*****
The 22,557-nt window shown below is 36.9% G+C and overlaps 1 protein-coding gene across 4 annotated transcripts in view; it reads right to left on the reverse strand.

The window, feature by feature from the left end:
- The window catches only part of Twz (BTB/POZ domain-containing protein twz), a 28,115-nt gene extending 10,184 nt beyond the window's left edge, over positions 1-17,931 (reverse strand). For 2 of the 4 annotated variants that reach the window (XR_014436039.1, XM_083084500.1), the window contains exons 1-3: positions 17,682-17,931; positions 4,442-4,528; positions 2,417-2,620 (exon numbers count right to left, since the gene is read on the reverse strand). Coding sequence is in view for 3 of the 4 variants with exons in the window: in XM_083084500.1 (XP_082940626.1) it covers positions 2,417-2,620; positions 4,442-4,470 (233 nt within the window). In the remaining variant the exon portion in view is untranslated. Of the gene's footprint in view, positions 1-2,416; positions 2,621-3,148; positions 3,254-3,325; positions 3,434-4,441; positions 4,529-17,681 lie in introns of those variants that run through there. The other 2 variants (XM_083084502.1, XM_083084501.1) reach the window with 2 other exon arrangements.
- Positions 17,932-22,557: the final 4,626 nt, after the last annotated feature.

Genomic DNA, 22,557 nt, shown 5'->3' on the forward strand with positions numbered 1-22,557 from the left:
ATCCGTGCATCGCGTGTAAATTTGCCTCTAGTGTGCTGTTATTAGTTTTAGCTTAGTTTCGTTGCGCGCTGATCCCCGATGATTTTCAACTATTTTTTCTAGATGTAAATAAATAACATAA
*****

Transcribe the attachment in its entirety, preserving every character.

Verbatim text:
The 22,557-nt window shown below is 36.9% G+C and overlaps 1 protein-coding gene across 4 annotated transcripts in view; it reads right to left on the reverse strand.

The window, feature by feature from the left end:
- The window catches only part of Twz (BTB/POZ domain-containing protein twz), a 28,115-nt gene extending 10,184 nt beyond the window's left edge, over positions 1-17,931 (reverse strand). For 2 of the 4 annotated variants that reach the window (XR_014436039.1, XM_083084500.1), the window contains exons 1-3: positions 17,682-17,931; positions 4,442-4,528; positions 2,417-2,620 (exon numbers count right to left, since the gene is read on the reverse strand). Coding sequence is in view for 3 of the 4 variants with exons in the window: in XM_083084500.1 (XP_082940626.1) it covers positions 2,417-2,620; positions 4,442-4,470 (233 nt within the window). In the remaining variant the exon portion in view is untranslated. Of the gene's footprint in view, positions 1-2,416; positions 2,621-3,148; positions 3,254-3,325; positions 3,434-4,441; positions 4,529-17,681 lie in introns of those variants that run through there. The other 2 variants (XM_083084502.1, XM_083084501.1) reach the window with 2 other exon arrangements.
- Positions 17,932-22,557: the final 4,626 nt, after the last annotated feature.

Genomic DNA, 22,557 nt, shown 5'->3' on the forward strand with positions numbered 1-22,557 from the left:
ATCCGTGCATCGCGTGTAAATTTGCCTCTAGTGTGCTGTTATTAGTTTTAGCTTAGTTTCGTTGCGCGCTGATCCCCGATGATTTTCAACTATTTTTTCTAGATGTAAATAAATAACATAA